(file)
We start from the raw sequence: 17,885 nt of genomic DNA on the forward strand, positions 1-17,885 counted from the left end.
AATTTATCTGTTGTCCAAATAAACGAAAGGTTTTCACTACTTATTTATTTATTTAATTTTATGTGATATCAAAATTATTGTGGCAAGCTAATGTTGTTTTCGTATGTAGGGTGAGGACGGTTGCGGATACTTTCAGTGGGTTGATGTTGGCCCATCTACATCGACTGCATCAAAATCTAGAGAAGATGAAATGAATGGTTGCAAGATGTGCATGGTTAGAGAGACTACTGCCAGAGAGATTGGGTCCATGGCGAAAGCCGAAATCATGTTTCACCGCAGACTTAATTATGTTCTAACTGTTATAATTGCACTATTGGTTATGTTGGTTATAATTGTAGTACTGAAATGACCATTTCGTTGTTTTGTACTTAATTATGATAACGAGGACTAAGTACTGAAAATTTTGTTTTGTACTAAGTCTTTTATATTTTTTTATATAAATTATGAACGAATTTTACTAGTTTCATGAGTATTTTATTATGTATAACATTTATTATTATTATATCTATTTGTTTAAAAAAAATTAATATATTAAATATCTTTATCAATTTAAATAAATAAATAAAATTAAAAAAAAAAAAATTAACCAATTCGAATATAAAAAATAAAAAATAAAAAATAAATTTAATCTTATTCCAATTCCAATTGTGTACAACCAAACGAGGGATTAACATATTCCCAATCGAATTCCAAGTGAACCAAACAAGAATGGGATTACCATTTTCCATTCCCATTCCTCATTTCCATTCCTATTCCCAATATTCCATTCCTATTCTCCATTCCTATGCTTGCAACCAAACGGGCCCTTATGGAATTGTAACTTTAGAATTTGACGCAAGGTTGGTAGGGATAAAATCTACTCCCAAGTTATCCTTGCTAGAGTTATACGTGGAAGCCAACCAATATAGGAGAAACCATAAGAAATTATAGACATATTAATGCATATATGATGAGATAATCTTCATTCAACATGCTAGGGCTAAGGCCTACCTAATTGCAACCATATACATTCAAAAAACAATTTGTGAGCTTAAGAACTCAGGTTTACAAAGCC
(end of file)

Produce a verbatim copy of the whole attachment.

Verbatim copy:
We start from the raw sequence: 17,885 nt of genomic DNA on the forward strand, positions 1-17,885 counted from the left end.
AATTTATCTGTTGTCCAAATAAACGAAAGGTTTTCACTACTTATTTATTTATTTAATTTTATGTGATATCAAAATTATTGTGGCAAGCTAATGTTGTTTTCGTATGTAGGGTGAGGACGGTTGCGGATACTTTCAGTGGGTTGATGTTGGCCCATCTACATCGACTGCATCAAAATCTAGAGAAGATGAAATGAATGGTTGCAAGATGTGCATGGTTAGAGAGACTACTGCCAGAGAGATTGGGTCCATGGCGAAAGCCGAAATCATGTTTCACCGCAGACTTAATTATGTTCTAACTGTTATAATTGCACTATTGGTTATGTTGGTTATAATTGTAGTACTGAAATGACCATTTCGTTGTTTTGTACTTAATTATGATAACGAGGACTAAGTACTGAAAATTTTGTTTTGTACTAAGTCTTTTATATTTTTTTATATAAATTATGAACGAATTTTACTAGTTTCATGAGTATTTTATTATGTATAACATTTATTATTATTATATCTATTTGTTTAAAAAAAATTAATATATTAAATATCTTTATCAATTTAAATAAATAAATAAAATTAAAAAAAAAAAAATTAACCAATTCGAATATAAAAAATAAAAAATAAAAAATAAATTTAATCTTATTCCAATTCCAATTGTGTACAACCAAACGAGGGATTAACATATTCCCAATCGAATTCCAAGTGAACCAAACAAGAATGGGATTACCATTTTCCATTCCCATTCCTCATTTCCATTCCTATTCCCAATATTCCATTCCTATTCTCCATTCCTATGCTTGCAACCAAACGGGCCCTTATGGAATTGTAACTTTAGAATTTGACGCAAGGTTGGTAGGGATAAAATCTACTCCCAAGTTATCCTTGCTAGAGTTATACGTGGAAGCCAACCAATATAGGAGAAACCATAAGAAATTATAGACATATTAATGCATATATGATGAGATAATCTTCATTCAACATGCTAGGGCTAAGGCCTACCTAATTGCAACCATATACATTCAAAAAACAATTTGTGAGCTTAAGAACTCAGGTTTACAAAGCC